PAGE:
A few weeks ago, my family watched what was a very eye-opening and awe-inspiring movie. Titled Gimme Shelter, the movie is based on the true story of a young woman who finds herself pregnant, alone and homeless.The world has told her again and again, through unimaginable circumstances, that she is unlovable and unworthy. The only one who showed her the attention and affection she deserved was a complete stranger, a woman who ran a shelter for young and unwed pregnant women. Living in the company of other women who shared the same hopes and fears, she begins to slowly let down her defenses and allow herself to be loved and connect with others.
As we watched the story of this young woman unfold, we began to realized just how indebted we are to the staff at the shelter who opened their doors to the birth mother of our daughter. Before watching the movie, we hadn’t given it much thought, but, if it wasn’t for the shelter of “My Father’s House,” the journey for our daughter’s birth mother may have been very different.
I don’t know the meaning behind the namesake of the shelter, but I can’t help but draw several connections between the kind of care the young women receive at the shelter and the kind of care God, our Father, shows each one of us. It strikes me that when the women in need of shelter show up at the door of “My Father’s House,” they are most likely at one of the toughest points of their lives. Perhaps their journey to the front door of the shelter was wrought with poor decisions. Perhaps they had walked the straight and narrow all their life and were dumbfounded at their current circumstance. Undoubtedly, they were afraid and out of options. Regardless of the road they traveled to get there, the door was opened to them and they were accepted with unconditional love.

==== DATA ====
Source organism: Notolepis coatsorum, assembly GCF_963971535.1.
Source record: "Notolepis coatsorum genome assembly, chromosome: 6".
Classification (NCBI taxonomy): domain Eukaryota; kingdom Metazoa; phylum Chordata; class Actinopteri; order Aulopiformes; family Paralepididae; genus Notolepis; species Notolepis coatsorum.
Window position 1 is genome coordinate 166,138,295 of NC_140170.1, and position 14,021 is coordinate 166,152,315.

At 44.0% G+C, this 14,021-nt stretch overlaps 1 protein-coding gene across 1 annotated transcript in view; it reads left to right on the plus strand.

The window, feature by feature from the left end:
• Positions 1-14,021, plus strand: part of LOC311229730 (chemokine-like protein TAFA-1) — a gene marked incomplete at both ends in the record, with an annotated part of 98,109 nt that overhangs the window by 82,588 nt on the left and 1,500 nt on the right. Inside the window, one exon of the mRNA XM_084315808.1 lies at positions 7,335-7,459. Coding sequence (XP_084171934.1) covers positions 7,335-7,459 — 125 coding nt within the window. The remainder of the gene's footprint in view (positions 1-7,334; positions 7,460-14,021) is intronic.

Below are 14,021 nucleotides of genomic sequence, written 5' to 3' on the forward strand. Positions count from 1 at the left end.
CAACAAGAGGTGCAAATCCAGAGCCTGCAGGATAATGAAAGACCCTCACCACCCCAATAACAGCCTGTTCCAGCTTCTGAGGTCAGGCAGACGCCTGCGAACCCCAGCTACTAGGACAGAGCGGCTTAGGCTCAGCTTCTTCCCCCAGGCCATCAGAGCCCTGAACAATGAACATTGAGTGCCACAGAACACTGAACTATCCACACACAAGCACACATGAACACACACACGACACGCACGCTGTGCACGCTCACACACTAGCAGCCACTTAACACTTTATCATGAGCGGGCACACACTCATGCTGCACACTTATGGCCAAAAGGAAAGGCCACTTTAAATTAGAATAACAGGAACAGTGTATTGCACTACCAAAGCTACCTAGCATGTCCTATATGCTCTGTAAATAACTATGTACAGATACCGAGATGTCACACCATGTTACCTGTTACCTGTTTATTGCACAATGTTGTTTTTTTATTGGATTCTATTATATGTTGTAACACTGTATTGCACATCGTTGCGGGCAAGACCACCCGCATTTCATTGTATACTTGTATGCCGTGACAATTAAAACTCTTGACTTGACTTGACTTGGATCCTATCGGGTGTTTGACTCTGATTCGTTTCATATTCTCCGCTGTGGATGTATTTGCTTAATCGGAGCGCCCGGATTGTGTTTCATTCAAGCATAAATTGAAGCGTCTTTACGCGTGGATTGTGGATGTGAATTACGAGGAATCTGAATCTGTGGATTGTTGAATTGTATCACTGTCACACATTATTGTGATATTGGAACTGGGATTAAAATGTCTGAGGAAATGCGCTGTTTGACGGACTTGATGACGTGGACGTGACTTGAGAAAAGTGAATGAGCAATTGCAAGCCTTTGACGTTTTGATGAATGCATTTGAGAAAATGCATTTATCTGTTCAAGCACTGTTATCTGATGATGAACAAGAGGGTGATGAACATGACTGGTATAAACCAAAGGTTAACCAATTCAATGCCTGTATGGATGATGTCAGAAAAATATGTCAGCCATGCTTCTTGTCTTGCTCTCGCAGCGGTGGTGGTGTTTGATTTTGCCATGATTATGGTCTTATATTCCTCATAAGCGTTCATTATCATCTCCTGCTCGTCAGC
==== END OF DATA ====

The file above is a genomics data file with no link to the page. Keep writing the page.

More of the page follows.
This is the very kind of love we will celebrate come Easter morning. This is the kind of selfless love we are each gifted with from the one who died for us. Every one of us occupies our own space in the heart of our Father. That spot is reserved solely for that one very special person and nothing that person says or does during his or her life on earth will alter the love our Father has for him or her.
When we walk into our Father’s house, we are all broken in our humanness. We each arrive having traveled different paths; some may arrive in the midst of a storm, some arrive confident in their independence from any divine intervention. Others may arrive full of questions, or full of pain. At the heart of the matter is the simple fact that, in Jesus’ suffering, we are wrapped in love. In the weight of His cross, we are told we are cherished. Worthy we are not, but accepted and loved we are.
The shelter where our daughter’s birth-mother stayed has eight rooms available. However, it would remain open for just one. Those that run the shelter know their work, and their love for those in need, is that important. The same is true for each of us. If we were the only person on earth at the time of Jesus’ crucifixion, He would have died just for us. This is a gift we are all meant to ponder as we prepare for the celebration of His resurrection. My family sent the below letter to the shelter that housed the birth-mother of our daughter while she was pregnant. The same kind of letter could be sent from each one of us to our Father. Wishing you all a joy-filled Easter celebration!